Academic journal article The Southern Literary Journal

Race and the Tragic Mode in Ernest J. Gaines's: "A Gathering of Old Men"

Academic journal article The Southern Literary Journal

Race and the Tragic Mode in Ernest J. Gaines's: "A Gathering of Old Men"

Article excerpt

Ernest Gaines's A Gathering of Old Men (1983) takes place in the late 1970s on the land of the Marshall plantation, a remote, unreconstructed spot in rural Louisiana. The novel tells the story of a group of humble African American elders who, for the first time in their lives, have resolved to stand up to their white oppressors. What makes Gathering vivid and compelling is Gaines's use of a variety of theatrical conventions to dramatize a simple story of revenge against a backdrop of enduring racial oppression. The first part of this essay shows that Gathering, while organized according to standard dramatic conventions, is also a celebration of African American vernacular and rhetoric as tools for subverting authority. This emphasis on verbal performance, the systematic questioning of everyday reality, as well as the choric outlook of the group of old men, narrows the focus of this essay from theatricality to tragedy. As Gaines once acknowledged, "the sense of Greek tragedy ... keeps coming back in my writing" (qtd in Lowe 30), and the second part of this essay further explores the influence of Greek tragedy on Gaines's work. While this section brings into light the elements of Greek tragedy that characterize the novel, it also argues that the ethics of Greek tragedy are better suited than modern literary conventions and contemporary moral values to convey the idiosyncrasies of the black experience in the deep South. Ultimately, Gathering is anything but what a slapdash review once called "a Louisiana pageant of calamity" and a "morality play" (Price 15). The novel highlights the complexity of the social and racial equation in 1970s Louisiana, provides a more acute understanding of past and present realities, and challenges the widespread and complacent notion that change is impossible.

Theatrical Characteristics in Gathering

    Tragedy is a crisis ... in the wake of which no one
   among the heroes is the same as before.
   --Pierre Vidal-Naquet, Le miroir Brise
 (1) 

The opening scene of Gathering is deceptively simple: Beau Boutan, a Cajun farmer, has been shot dead in front of the cabin of Mathu, a solitary, charismatic African American elder. The back story to this simple murder, however, is really what Gathering is all about: the murder of a white man by a black man immediately exacerbates the racial tensions that saturate the fragile social mosaic of this isolated southern locality that has remained unchanged by the reforms of the civil rights movement. Choosing not to "crawl under the bed like [they] used to" (28), the old men have gathered in Mathu's yard where they brace themselves for the showdown with Fix Boutan, the father of the victim. There is no doubt in the minds of the hoary old lot that Fix, notorious for his bigotry and cruelty against black people, will show up to avenge the murder of his son. Everything designates Mathu as the culprit, but each old man has come to Mathu's with a gun loaded with one empty number-five shell similar to the one that killed Beau. When Sheriff Mapes gets there to arrest Mathu, each and every man stands before Mapes and claims, "I did it."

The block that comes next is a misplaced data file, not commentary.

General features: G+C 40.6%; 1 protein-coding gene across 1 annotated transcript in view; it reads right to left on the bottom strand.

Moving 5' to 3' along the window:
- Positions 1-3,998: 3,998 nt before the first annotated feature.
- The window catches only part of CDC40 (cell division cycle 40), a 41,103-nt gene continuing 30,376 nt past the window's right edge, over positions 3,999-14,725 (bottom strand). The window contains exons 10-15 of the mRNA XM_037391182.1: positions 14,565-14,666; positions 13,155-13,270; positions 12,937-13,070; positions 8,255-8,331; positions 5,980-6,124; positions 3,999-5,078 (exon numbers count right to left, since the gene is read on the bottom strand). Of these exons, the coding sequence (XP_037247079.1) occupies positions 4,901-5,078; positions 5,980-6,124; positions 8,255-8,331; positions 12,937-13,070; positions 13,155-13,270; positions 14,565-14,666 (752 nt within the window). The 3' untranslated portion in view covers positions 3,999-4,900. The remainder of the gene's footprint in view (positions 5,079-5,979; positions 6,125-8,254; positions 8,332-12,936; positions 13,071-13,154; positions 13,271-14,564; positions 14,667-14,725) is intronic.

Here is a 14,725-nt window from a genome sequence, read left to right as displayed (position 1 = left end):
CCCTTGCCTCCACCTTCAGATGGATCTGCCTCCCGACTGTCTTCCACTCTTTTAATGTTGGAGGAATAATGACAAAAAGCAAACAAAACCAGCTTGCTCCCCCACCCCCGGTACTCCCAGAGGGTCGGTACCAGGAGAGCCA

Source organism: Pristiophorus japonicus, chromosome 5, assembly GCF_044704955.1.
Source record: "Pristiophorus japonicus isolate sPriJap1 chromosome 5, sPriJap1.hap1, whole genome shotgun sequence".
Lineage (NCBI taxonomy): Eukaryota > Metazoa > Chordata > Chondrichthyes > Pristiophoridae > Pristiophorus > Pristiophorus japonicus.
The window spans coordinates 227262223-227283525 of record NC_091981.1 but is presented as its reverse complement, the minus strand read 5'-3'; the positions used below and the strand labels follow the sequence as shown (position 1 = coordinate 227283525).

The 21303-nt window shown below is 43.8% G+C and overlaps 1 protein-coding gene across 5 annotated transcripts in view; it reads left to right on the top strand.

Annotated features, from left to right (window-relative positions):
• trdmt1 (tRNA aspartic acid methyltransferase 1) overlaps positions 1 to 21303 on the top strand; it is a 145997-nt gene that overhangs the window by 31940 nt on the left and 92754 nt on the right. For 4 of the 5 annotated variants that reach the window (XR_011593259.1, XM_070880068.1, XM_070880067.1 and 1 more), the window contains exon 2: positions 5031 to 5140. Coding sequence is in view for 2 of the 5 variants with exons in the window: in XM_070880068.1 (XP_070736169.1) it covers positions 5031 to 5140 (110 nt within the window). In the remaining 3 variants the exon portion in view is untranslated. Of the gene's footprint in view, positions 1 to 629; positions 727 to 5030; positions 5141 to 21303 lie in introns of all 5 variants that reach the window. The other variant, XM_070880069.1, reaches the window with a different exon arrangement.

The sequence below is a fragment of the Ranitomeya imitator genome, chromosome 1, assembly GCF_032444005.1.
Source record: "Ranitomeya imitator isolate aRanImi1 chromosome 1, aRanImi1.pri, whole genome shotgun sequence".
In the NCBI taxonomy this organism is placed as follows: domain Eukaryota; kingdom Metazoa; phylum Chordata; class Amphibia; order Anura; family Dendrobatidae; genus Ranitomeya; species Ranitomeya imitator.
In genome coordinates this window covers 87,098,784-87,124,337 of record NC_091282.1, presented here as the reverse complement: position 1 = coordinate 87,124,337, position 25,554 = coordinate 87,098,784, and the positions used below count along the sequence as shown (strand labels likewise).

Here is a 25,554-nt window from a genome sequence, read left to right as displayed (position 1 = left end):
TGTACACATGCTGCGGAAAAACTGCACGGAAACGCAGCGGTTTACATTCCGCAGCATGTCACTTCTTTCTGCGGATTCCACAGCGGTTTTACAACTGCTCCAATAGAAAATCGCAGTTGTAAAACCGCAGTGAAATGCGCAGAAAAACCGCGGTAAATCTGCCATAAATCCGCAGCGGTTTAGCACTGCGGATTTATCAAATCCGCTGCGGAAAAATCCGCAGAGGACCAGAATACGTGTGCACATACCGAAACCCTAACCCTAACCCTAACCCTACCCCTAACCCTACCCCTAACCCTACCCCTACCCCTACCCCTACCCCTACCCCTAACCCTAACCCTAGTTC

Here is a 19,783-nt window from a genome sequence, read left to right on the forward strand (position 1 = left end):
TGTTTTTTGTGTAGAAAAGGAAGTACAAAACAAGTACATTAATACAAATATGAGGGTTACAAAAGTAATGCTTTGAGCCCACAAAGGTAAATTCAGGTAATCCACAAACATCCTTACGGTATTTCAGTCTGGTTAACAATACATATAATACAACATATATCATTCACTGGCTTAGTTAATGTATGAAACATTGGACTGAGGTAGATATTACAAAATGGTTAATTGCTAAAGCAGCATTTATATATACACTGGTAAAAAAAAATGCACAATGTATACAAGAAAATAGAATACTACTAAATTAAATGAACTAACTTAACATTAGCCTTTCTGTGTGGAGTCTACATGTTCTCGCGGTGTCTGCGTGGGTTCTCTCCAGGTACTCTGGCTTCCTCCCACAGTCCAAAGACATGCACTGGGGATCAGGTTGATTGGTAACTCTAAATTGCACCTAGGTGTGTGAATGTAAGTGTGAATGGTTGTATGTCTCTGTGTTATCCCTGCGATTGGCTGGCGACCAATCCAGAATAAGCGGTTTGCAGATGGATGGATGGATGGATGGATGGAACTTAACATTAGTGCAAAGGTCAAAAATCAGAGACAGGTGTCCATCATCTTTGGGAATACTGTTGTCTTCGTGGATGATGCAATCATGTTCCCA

The originality of Gathering derives in part from its multiple-perspective narration, in which all kinds of individuals--white and black, male and female, old and young, and rich and poor--have something to say about the murder of Beau Boutan. Sometimes complementary, sometimes discordant, the voices in Gathering are often organized in dialogues that, along with other forms of communication (gazes, silences, and body language), contribute to make Gathering a theatrical novel. Gathering also resembles a play as it observes the three unities of time, place, and action. (2) The story takes place in one day, from the killing of Beau Boutan to the final shootout. Almost everything happens in one place: Mathu's yard. Finally, the story follows the standard formula whereby theatrical action is organized according to (1) exposition--the murder of Beau; (2) complication--the armed old men hope for a deadly showdown with Fix and his clan; (3) crisis--Fix won't show up; Big Charlie (the actual murderer) decides to surrender but xenophobic Luke Will shows up, and a shootout ensues; and (4) resolution--Luke Will and Big Charlie die. …

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